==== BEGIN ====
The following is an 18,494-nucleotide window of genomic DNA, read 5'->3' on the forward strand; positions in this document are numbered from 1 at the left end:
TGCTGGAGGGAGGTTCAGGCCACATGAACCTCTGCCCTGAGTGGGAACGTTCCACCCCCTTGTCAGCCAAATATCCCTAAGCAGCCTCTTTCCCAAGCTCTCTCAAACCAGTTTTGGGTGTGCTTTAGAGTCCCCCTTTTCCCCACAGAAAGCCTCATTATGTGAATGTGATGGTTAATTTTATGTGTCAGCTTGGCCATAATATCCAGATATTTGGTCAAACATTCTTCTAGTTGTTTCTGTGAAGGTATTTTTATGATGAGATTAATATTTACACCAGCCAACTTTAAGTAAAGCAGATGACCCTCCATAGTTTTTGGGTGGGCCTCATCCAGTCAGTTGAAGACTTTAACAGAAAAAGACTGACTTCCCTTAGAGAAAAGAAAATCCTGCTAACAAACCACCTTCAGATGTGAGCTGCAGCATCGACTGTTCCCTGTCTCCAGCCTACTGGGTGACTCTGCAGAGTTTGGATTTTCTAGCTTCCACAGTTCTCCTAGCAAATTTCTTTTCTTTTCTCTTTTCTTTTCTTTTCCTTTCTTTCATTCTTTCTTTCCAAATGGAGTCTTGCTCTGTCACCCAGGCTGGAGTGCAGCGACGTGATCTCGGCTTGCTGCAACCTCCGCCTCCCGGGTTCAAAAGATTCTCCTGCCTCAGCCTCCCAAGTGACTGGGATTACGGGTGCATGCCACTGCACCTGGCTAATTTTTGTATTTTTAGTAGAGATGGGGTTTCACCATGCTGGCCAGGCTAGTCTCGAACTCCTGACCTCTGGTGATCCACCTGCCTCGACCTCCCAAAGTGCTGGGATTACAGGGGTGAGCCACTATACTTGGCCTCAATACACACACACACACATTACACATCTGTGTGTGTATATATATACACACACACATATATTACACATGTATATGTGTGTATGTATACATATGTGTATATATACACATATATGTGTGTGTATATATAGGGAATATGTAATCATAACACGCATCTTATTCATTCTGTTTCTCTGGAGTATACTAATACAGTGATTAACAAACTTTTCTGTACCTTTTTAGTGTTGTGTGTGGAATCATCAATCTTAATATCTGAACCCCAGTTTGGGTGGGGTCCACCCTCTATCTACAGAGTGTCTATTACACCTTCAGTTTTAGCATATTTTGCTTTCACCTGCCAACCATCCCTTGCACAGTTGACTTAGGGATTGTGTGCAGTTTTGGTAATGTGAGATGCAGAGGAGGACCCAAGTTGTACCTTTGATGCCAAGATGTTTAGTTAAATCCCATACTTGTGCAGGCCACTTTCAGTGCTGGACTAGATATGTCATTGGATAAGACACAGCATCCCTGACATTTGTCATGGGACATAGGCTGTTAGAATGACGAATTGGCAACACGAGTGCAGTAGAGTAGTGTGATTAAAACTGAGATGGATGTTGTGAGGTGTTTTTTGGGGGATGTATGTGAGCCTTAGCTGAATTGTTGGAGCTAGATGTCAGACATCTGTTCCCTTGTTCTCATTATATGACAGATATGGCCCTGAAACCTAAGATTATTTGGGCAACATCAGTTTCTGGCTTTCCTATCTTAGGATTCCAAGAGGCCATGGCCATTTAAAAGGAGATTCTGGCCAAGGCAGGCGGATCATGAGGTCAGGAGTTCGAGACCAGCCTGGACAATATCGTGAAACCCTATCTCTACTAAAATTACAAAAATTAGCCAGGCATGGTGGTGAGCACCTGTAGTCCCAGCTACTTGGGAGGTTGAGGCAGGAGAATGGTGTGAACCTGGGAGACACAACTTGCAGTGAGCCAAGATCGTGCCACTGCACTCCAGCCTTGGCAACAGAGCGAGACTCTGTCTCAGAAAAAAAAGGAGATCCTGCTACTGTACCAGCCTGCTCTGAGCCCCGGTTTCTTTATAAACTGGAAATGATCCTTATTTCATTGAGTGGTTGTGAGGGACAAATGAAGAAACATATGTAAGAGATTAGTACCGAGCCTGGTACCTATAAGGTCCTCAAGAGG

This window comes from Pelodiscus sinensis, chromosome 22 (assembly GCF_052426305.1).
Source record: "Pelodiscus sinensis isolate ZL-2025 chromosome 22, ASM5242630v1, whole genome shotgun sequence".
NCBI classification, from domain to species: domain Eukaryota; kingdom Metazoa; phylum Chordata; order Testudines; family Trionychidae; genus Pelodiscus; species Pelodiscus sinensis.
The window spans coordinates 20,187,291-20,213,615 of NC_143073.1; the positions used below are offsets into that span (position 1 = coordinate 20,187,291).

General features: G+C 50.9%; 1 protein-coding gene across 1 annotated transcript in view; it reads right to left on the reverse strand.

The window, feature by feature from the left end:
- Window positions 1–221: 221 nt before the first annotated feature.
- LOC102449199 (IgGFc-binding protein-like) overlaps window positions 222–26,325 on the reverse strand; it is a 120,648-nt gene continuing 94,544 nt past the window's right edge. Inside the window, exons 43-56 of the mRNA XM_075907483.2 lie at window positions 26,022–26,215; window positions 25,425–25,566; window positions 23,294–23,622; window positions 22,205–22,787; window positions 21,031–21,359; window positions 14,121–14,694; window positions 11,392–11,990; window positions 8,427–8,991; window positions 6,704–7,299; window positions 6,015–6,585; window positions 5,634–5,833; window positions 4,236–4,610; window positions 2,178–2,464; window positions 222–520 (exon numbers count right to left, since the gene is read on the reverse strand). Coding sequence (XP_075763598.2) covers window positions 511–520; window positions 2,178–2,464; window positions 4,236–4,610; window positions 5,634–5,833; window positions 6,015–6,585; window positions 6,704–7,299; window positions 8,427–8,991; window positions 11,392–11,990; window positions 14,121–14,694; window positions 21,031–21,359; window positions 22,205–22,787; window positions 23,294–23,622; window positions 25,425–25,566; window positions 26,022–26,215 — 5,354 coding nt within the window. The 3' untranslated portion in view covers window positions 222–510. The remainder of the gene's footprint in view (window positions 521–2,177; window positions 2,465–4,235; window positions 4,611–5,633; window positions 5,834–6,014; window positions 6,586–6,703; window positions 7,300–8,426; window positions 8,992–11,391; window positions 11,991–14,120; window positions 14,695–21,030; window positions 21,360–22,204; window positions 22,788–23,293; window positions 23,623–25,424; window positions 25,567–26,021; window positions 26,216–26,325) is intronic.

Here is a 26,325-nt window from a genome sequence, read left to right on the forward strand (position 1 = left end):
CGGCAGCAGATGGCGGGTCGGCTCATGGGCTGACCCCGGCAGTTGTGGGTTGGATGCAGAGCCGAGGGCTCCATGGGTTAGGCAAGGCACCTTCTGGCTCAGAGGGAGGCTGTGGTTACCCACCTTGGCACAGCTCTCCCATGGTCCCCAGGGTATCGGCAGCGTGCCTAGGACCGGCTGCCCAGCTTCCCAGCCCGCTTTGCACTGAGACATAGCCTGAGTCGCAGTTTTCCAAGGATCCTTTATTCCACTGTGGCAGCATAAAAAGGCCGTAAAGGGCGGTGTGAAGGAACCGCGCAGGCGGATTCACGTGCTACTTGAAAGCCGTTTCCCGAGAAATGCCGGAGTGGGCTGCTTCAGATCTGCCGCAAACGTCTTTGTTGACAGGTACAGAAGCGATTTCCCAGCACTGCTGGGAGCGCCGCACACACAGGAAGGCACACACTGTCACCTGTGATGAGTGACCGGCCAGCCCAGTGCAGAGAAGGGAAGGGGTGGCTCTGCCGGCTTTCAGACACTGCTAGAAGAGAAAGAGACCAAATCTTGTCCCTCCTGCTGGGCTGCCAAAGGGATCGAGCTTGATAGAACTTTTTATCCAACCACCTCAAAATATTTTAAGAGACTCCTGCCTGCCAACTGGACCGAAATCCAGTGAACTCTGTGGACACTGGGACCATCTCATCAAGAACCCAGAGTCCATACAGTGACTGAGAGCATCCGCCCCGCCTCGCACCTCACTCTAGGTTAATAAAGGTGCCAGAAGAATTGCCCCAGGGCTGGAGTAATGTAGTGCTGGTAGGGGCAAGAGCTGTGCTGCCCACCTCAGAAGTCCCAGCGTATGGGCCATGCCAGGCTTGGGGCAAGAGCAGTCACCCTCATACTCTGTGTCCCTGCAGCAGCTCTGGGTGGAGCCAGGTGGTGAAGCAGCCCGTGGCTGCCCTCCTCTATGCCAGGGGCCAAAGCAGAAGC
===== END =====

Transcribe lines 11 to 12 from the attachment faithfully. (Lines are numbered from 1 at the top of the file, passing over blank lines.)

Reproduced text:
Here is a 26,325-nt window from a genome sequence, read left to right on the forward strand (position 1 = left end):
CGGCAGCAGATGGCGGGTCGGCTCATGGGCTGACCCCGGCAGTTGTGGGTTGGATGCAGAGCCGAGGGCTCCATGGGTTAGGCAAGGCACCTTCTGGCTCAGAGGGAGGCTGTGGTTACCCACCTTGGCACAGCTCTCCCATGGTCCCCAGGGTATCGGCAGCGTGCCTAGGACCGGCTGCCCAGCTTCCCAGCCCGCTTTGCACTGAGACATAGCCTGAGTCGCAGTTTTCCAAGGATCCTTTATTCCACTGTGGCAGCATAAAAAGGCCGTAAAGGGCGGTGTGAAGGAACCGCGCAGGCGGATTCACGTGCTACTTGAAAGCCGTTTCCCGAGAAATGCCGGAGTGGGCTGCTTCAGATCTGCCGCAAACGTCTTTGTTGACAGGTACAGAAGCGATTTCCCAGCACTGCTGGGAGCGCCGCACACACAGGAAGGCACACACTGTCACCTGTGATGAGTGACCGGCCAGCCCAGTGCAGAGAAGGGAAGGGGTGGCTCTGCCGGCTTTCAGACACTGCTAGAAGAGAAAGAGACCAAATCTTGTCCCTCCTGCTGGGCTGCCAAAGGGATCGAGCTTGATAGAACTTTTTATCCAACCACCTCAAAATATTTTAAGAGACTCCTGCCTGCCAACTGGACCGAAATCCAGTGAACTCTGTGGACACTGGGACCATCTCATCAAGAACCCAGAGTCCATACAGTGACTGAGAGCATCCGCCCCGCCTCGCACCTCACTCTAGGTTAATAAAGGTGCCAGAAGAATTGCCCCAGGGCTGGAGTAATGTAGTGCTGGTAGGGGCAAGAGCTGTGCTGCCCACCTCAGAAGTCCCAGCGTATGGGCCATGCCAGGCTTGGGGCAAGAGCAGTCACCCTCATACTCTGTGTCCCTGCAGCAGCTCTGGGTGGAGCCAGGTGGTGAAGCAGCCCGTGGCTGCCCTCCTCTATGCCAGGGGCCAAAGCAGAAGC